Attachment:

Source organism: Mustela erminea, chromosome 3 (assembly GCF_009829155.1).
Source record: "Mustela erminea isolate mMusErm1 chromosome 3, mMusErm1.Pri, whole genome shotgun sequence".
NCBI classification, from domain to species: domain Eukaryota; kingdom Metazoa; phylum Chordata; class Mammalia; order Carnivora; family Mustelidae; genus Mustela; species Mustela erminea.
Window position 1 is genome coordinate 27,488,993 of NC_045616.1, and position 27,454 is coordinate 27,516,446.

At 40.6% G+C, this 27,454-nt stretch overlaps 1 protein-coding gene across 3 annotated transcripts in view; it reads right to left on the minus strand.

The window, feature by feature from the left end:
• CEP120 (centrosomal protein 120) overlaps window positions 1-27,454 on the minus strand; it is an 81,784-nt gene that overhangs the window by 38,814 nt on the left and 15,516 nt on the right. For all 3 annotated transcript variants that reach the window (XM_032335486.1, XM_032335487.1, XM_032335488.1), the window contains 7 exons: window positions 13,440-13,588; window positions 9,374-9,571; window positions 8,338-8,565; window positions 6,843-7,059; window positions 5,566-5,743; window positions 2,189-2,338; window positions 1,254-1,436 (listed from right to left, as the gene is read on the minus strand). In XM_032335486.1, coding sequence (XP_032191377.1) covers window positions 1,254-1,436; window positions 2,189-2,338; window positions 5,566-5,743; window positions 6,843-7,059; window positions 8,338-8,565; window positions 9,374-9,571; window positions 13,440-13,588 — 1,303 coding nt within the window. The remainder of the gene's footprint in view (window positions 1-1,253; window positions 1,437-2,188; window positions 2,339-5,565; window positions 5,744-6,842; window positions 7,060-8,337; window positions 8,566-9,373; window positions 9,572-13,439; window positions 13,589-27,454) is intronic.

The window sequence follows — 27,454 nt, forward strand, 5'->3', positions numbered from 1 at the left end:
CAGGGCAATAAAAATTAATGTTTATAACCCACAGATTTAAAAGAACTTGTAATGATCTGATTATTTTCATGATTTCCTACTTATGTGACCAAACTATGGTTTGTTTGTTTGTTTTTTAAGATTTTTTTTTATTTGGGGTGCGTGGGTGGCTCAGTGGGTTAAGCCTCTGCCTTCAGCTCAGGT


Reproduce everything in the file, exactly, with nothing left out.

Source organism: Mustela erminea, chromosome 3 (assembly GCF_009829155.1).
Source record: "Mustela erminea isolate mMusErm1 chromosome 3, mMusErm1.Pri, whole genome shotgun sequence".
NCBI classification, from domain to species: domain Eukaryota; kingdom Metazoa; phylum Chordata; class Mammalia; order Carnivora; family Mustelidae; genus Mustela; species Mustela erminea.
Window position 1 is genome coordinate 27,488,993 of NC_045616.1, and position 27,454 is coordinate 27,516,446.

At 40.6% G+C, this 27,454-nt stretch overlaps 1 protein-coding gene across 3 annotated transcripts in view; it reads right to left on the minus strand.

The window, feature by feature from the left end:
• CEP120 (centrosomal protein 120) overlaps window positions 1-27,454 on the minus strand; it is an 81,784-nt gene that overhangs the window by 38,814 nt on the left and 15,516 nt on the right. For all 3 annotated transcript variants that reach the window (XM_032335486.1, XM_032335487.1, XM_032335488.1), the window contains 7 exons: window positions 13,440-13,588; window positions 9,374-9,571; window positions 8,338-8,565; window positions 6,843-7,059; window positions 5,566-5,743; window positions 2,189-2,338; window positions 1,254-1,436 (listed from right to left, as the gene is read on the minus strand). In XM_032335486.1, coding sequence (XP_032191377.1) covers window positions 1,254-1,436; window positions 2,189-2,338; window positions 5,566-5,743; window positions 6,843-7,059; window positions 8,338-8,565; window positions 9,374-9,571; window positions 13,440-13,588 — 1,303 coding nt within the window. The remainder of the gene's footprint in view (window positions 1-1,253; window positions 1,437-2,188; window positions 2,339-5,565; window positions 5,744-6,842; window positions 7,060-8,337; window positions 8,566-9,373; window positions 9,572-13,439; window positions 13,589-27,454) is intronic.

The window sequence follows — 27,454 nt, forward strand, 5'->3', positions numbered from 1 at the left end:
CAGGGCAATAAAAATTAATGTTTATAACCCACAGATTTAAAAGAACTTGTAATGATCTGATTATTTTCATGATTTCCTACTTATGTGACCAAACTATGGTTTGTTTGTTTGTTTTTTAAGATTTTTTTTTATTTGGGGTGCGTGGGTGGCTCAGTGGGTTAAGCCTCTGCCTTCAGCTCAGGT